(B) Hiring Departments are expected to work with CWU Human Resources on any immigration related process. Approval from the respective Dean and the Provost or VP is required prior to beginning any immigration process. Departments will be required to provide documentation of bona fide recruitment, to include sufficient justification of experience, skills, background, training, education for hiring a foreign national in a particular position, as part of the visa petitioning process.

(C) CWU may ask applicants during the application and hiring process if they are legally authorized to work in the U.S. (visa status as opposed to national origin) and whether they will now or in the future require sponsorship for an immigration-related employment benefit.

(D) Privately-retained attorneys do not have authority to represent the university. The AGO is the university’s sole representative and processes all CWU-sponsored employment visas without exception. Individuals may retain their own legal counsel to advise them as a supplement to the process.

(E) Approval for nonimmigrant or permanent resident visa sponsorship does not ensure reappointment or promotion to a tenured position. All university regulations and policies governing personnel actions are applicable to foreign nationals. Applications referred to in these guidelines do not replace normal university personnel procedures, but are in addition to them.

(4) Visa Categories and Corresponding University Regulations

(A) CWU determines the appropriate visa category for the position and practical considerations. The majority of international faculty engage in a variety of teaching activities and hold a CWU appointment that initially requires a temporary, non-immigrant visa to enter the U.S.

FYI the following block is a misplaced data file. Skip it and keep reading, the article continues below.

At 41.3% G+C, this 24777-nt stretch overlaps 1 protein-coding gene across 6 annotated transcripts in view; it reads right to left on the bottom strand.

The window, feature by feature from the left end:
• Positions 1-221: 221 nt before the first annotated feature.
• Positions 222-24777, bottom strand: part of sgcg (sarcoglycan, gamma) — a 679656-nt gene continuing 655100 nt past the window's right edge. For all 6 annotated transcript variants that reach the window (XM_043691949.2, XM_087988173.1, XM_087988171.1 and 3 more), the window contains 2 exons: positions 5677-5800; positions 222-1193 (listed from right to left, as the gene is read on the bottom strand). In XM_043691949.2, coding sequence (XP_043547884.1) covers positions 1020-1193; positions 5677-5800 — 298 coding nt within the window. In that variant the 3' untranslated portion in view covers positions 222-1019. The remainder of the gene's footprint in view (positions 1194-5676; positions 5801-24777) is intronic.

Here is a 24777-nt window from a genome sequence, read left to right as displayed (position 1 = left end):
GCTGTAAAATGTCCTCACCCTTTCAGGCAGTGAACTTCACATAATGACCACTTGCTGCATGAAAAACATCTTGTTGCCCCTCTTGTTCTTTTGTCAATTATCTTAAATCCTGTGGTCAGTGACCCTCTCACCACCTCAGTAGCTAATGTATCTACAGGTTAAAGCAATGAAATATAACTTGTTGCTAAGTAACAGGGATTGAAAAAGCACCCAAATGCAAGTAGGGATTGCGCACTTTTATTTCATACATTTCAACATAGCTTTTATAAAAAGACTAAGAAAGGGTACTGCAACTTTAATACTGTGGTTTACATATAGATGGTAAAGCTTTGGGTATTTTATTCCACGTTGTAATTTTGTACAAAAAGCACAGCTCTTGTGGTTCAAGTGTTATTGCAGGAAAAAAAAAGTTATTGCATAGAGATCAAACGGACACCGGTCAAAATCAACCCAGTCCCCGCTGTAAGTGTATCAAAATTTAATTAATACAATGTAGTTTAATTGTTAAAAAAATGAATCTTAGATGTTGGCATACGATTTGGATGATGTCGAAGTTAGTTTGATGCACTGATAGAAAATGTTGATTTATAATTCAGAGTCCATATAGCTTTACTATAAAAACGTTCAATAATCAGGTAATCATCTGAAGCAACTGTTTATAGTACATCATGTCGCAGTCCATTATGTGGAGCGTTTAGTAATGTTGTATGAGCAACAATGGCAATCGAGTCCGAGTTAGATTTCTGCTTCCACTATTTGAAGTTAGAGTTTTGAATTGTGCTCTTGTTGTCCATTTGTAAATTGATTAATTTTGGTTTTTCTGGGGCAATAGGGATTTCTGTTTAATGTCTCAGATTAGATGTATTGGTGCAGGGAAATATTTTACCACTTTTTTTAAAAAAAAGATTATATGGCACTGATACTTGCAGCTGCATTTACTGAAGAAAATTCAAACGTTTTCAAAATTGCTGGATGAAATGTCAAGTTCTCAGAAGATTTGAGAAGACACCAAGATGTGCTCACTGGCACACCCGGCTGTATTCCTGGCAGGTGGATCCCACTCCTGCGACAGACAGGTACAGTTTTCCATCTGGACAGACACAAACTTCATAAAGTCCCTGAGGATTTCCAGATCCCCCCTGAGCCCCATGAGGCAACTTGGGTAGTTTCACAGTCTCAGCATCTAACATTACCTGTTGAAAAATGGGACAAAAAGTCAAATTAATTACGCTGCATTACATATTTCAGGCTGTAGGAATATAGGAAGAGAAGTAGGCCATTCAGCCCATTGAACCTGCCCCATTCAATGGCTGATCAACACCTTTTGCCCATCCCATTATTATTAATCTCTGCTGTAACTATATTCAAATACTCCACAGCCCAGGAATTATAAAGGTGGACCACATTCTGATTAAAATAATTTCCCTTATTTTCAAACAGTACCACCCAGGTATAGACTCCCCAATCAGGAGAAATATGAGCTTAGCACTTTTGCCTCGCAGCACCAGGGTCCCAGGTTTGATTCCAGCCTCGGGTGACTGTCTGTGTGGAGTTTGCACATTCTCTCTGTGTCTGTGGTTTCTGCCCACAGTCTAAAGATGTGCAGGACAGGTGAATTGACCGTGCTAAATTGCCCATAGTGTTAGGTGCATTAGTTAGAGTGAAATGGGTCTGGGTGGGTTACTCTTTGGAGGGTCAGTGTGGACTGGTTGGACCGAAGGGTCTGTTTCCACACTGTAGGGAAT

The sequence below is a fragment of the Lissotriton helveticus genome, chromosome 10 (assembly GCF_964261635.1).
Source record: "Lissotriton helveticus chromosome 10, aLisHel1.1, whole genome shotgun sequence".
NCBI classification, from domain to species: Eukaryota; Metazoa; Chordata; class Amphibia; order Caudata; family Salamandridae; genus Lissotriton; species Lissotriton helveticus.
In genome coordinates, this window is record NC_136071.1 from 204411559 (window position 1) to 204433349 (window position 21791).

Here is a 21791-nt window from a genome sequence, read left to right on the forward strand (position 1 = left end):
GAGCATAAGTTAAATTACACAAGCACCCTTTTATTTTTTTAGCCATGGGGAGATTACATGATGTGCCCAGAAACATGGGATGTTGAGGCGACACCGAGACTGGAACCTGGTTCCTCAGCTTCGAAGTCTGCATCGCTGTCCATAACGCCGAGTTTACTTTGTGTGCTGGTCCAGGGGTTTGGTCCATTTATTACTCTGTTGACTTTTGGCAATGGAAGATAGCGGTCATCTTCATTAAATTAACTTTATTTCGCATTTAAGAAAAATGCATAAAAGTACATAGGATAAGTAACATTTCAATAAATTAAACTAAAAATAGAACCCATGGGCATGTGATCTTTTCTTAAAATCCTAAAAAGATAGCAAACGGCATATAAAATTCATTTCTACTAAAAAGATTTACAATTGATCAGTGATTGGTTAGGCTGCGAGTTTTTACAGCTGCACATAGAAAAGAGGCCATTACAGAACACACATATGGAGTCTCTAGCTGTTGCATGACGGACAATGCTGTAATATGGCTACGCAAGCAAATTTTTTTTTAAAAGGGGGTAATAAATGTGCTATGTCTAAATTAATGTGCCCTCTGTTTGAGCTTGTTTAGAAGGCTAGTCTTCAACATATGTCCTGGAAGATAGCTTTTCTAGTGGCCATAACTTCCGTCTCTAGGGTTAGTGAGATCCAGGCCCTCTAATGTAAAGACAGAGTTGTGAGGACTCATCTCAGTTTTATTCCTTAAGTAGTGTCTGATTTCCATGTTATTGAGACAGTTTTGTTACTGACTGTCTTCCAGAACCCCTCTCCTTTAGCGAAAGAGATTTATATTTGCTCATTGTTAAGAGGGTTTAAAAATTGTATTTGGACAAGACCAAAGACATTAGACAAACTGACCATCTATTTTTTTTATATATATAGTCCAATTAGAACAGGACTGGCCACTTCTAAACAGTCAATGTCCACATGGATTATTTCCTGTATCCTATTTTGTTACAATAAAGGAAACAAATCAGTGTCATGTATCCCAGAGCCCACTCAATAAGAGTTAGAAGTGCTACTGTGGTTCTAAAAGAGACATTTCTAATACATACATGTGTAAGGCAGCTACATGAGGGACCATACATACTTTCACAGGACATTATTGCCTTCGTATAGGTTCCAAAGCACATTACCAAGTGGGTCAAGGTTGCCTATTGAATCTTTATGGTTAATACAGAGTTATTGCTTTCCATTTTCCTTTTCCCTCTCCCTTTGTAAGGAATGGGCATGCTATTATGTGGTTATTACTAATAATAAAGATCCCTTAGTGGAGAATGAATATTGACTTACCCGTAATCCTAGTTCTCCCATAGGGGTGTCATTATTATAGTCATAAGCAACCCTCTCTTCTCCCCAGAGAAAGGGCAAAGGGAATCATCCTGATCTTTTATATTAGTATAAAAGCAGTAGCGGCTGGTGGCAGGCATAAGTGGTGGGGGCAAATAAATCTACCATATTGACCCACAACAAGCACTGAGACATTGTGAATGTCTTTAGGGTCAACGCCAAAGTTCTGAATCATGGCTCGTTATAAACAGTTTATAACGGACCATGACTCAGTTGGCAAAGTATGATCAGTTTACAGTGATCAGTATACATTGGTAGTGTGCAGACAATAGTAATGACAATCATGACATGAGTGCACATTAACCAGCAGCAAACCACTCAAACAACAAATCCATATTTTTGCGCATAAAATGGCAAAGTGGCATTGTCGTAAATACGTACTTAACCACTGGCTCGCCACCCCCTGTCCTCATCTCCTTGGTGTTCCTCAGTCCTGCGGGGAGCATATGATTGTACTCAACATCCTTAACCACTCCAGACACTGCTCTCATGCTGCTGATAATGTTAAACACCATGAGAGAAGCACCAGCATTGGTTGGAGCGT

(B) It can take well over a year to complete a visa petition, depending on the visa category. Once the permanent residency is approved, another time period is required for a green card opening to become available. Based on the home country, some waits can be a decade or more. This necessitates H1B extensions and the corresponding additional time and legal expense until permanent residency is received.

1. Nonimmigrant Visa (NIV)

a. H-1B: Is a non-immigrant visa that allows US companies to employ graduate-level workers in specialty occupations that require theoretical or technical expertise in specialized fields. The employer must sponsor the petition for the employee. These visas are initially granted for up to three years, but may then be extended to a maximum of six years.

b. TN-NAFTA Professional: Permits qualified Canadian and Mexican citizens to seek temporary, nonimmigrant entry into the United States to engage in eligible professional activities as defined by USCIS. The initial period of stay is three years, renewable indefinitely. This visa is a good option for an initial entry into the US, but not appropriate for long-term, permanent positions (e.g., tenure-track faculty). The university will convert to H-1B as soon as possible.

1. Permanent Resident (PR) – “Green card”

a. EB-1 visas are an employer-sponsored, first-preference category requiring a bachelor’s degree or higher and demonstrated “extraordinary ability” in the profession by meeting or exceeding specific USCIS criteria.

b. EB-2 visas are employer-sponsored, second-preference category requiring a bachelor’s degree or higher and demonstrated “exceptional ability” in the profession by meeting or exceeding specific USCIS criteria. The employer is required to complete a Permanent (PERM) Labor Certification and to prove that there are no minimally qualified U.S. workers for the position.

[Responsibility: BFA; Authority: Cabinet/UPAC; Reviewed/Endorsed by: Cabinet/UPAC; Review/Effective Date: 02/11/2015; 06/13/2018; Approved by: James L. Gaudino, President]